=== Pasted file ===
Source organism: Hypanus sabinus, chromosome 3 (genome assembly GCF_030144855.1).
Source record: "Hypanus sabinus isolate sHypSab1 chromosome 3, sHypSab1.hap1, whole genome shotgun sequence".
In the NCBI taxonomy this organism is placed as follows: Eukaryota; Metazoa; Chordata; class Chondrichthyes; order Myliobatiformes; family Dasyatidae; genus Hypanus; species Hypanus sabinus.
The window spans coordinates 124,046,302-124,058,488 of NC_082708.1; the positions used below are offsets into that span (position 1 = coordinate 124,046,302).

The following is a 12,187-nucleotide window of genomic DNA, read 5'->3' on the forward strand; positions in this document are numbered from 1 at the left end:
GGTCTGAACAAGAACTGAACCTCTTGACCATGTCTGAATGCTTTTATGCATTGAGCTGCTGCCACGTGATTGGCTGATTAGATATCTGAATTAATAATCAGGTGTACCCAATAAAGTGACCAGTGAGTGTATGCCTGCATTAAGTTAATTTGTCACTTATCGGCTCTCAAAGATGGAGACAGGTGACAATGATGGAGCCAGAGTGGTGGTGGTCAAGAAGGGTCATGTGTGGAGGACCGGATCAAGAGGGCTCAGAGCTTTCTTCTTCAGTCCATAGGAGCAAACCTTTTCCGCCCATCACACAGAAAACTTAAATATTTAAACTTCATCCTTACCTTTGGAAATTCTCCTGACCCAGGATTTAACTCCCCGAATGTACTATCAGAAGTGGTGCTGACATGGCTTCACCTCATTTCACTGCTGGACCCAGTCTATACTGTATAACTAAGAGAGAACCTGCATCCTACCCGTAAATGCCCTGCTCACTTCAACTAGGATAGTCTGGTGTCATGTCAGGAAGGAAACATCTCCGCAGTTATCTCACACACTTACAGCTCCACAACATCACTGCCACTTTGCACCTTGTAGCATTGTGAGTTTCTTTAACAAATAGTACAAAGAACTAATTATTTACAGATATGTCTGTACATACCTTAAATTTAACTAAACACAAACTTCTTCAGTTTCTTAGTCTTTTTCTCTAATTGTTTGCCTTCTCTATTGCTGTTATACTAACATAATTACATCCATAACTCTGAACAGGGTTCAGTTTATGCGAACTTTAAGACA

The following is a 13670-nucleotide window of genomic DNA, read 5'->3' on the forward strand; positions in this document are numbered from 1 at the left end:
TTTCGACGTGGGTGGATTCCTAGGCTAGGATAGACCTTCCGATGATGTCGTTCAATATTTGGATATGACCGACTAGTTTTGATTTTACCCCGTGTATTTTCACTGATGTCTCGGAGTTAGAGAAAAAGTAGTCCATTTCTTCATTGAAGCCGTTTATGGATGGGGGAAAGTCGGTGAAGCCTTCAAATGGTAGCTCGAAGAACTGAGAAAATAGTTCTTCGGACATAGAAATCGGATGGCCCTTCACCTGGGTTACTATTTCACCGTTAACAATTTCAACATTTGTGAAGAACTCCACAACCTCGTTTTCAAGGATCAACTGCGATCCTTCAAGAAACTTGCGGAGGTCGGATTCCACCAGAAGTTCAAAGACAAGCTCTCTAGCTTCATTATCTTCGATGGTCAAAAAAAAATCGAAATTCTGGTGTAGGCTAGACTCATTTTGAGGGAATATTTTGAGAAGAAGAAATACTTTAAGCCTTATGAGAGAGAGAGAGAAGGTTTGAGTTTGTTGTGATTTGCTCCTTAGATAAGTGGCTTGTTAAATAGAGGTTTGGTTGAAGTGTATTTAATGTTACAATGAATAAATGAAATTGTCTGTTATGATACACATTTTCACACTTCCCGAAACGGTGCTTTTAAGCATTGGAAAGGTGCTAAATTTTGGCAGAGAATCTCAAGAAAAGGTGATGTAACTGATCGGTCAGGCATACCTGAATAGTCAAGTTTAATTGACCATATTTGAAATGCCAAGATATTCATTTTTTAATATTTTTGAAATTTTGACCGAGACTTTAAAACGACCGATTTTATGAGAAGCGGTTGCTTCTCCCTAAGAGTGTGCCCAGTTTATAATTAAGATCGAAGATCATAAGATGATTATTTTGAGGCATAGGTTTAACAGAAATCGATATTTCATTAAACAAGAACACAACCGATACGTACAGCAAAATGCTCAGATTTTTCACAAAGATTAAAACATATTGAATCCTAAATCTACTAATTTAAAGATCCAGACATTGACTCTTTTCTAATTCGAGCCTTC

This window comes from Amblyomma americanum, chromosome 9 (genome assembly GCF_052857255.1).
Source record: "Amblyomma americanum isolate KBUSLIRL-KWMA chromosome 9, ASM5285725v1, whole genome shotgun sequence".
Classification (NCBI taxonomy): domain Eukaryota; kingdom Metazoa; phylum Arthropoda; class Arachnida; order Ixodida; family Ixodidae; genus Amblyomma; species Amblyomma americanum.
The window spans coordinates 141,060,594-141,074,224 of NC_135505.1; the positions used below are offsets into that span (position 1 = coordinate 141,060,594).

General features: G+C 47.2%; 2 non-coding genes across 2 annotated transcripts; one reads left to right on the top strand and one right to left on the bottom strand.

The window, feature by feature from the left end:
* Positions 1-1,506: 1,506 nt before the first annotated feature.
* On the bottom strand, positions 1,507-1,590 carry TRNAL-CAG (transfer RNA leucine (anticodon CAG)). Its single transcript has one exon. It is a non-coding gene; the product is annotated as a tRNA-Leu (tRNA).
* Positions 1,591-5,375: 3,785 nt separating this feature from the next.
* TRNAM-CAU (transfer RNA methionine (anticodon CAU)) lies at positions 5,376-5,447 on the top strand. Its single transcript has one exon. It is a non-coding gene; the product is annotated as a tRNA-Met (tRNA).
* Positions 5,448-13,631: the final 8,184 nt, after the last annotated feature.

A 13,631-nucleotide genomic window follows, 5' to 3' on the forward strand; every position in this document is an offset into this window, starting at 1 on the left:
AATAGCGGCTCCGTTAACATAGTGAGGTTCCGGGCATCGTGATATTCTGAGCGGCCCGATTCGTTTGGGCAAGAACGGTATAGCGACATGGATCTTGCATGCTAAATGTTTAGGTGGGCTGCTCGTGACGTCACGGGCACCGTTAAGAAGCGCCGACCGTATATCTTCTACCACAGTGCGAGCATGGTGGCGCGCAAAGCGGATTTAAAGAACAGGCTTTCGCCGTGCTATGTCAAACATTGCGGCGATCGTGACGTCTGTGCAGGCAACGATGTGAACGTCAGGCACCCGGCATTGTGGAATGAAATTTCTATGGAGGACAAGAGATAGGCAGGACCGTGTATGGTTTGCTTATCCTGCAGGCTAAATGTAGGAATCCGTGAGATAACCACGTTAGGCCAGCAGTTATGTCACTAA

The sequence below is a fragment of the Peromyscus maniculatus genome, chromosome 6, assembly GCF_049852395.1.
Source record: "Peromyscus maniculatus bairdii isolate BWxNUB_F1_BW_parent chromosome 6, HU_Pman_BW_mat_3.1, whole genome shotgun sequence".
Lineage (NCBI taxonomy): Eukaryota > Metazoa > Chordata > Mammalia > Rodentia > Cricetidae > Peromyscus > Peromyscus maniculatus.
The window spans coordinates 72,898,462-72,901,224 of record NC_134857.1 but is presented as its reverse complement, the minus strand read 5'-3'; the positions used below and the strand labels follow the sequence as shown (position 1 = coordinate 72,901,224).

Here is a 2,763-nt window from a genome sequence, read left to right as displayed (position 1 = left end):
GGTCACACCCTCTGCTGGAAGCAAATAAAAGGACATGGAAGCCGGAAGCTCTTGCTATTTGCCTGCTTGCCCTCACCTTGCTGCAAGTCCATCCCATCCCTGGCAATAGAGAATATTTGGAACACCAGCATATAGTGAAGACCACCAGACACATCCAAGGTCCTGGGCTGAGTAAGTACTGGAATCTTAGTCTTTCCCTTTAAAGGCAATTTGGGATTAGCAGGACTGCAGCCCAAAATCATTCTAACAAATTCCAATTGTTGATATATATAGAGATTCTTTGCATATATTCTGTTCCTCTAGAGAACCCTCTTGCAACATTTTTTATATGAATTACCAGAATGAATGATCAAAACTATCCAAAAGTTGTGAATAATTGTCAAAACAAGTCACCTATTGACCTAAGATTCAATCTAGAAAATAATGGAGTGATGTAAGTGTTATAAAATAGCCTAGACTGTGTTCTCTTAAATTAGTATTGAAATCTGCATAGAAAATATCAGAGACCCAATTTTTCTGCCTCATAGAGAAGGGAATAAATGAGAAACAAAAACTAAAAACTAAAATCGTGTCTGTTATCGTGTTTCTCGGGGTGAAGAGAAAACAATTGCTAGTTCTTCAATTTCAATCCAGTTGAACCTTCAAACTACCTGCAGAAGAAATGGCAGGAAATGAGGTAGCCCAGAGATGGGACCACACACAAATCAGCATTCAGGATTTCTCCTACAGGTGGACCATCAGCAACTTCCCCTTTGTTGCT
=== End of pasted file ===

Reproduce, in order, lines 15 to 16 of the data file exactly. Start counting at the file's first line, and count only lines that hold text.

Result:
* Positions 1-1,506: 1,506 nt before the first annotated feature.
* On the bottom strand, positions 1,507-1,590 carry TRNAL-CAG (transfer RNA leucine (anticodon CAG)). Its single transcript has one exon. It is a non-coding gene; the product is annotated as a tRNA-Leu (tRNA).